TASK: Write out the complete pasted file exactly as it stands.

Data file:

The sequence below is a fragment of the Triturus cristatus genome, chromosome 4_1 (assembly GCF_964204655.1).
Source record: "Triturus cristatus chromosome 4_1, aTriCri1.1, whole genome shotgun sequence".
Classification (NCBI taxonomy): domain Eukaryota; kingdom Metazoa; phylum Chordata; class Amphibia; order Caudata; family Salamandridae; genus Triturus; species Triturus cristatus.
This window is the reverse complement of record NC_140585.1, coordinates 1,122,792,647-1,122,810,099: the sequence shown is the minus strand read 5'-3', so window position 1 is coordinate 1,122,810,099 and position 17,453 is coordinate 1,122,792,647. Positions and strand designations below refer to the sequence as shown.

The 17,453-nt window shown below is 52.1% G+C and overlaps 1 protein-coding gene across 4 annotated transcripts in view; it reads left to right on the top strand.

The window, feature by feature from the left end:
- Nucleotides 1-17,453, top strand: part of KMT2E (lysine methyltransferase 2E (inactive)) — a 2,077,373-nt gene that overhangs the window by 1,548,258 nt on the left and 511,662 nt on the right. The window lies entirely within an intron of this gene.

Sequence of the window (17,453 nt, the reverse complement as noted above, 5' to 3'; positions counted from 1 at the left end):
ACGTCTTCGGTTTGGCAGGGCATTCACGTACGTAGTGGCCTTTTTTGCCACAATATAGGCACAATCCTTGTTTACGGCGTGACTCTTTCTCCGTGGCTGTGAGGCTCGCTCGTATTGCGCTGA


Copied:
The sequence below is a fragment of the Triturus cristatus genome, chromosome 4_1 (assembly GCF_964204655.1).
Source record: "Triturus cristatus chromosome 4_1, aTriCri1.1, whole genome shotgun sequence".
Classification (NCBI taxonomy): domain Eukaryota; kingdom Metazoa; phylum Chordata; class Amphibia; order Caudata; family Salamandridae; genus Triturus; species Triturus cristatus.
This window is the reverse complement of record NC_140585.1, coordinates 1,122,792,647-1,122,810,099: the sequence shown is the minus strand read 5'-3', so window position 1 is coordinate 1,122,810,099 and position 17,453 is coordinate 1,122,792,647. Positions and strand designations below refer to the sequence as shown.

The 17,453-nt window shown below is 52.1% G+C and overlaps 1 protein-coding gene across 4 annotated transcripts in view; it reads left to right on the top strand.

The window, feature by feature from the left end:
- Nucleotides 1-17,453, top strand: part of KMT2E (lysine methyltransferase 2E (inactive)) — a 2,077,373-nt gene that overhangs the window by 1,548,258 nt on the left and 511,662 nt on the right. The window lies entirely within an intron of this gene.

Sequence of the window (17,453 nt, the reverse complement as noted above, 5' to 3'; positions counted from 1 at the left end):
ACGTCTTCGGTTTGGCAGGGCATTCACGTACGTAGTGGCCTTTTTTGCCACAATATAGGCACAATCCTTGTTTACGGCGTGACTCTTTCTCCGTGGCTGTGAGGCTCGCTCGTATTGCGCTGA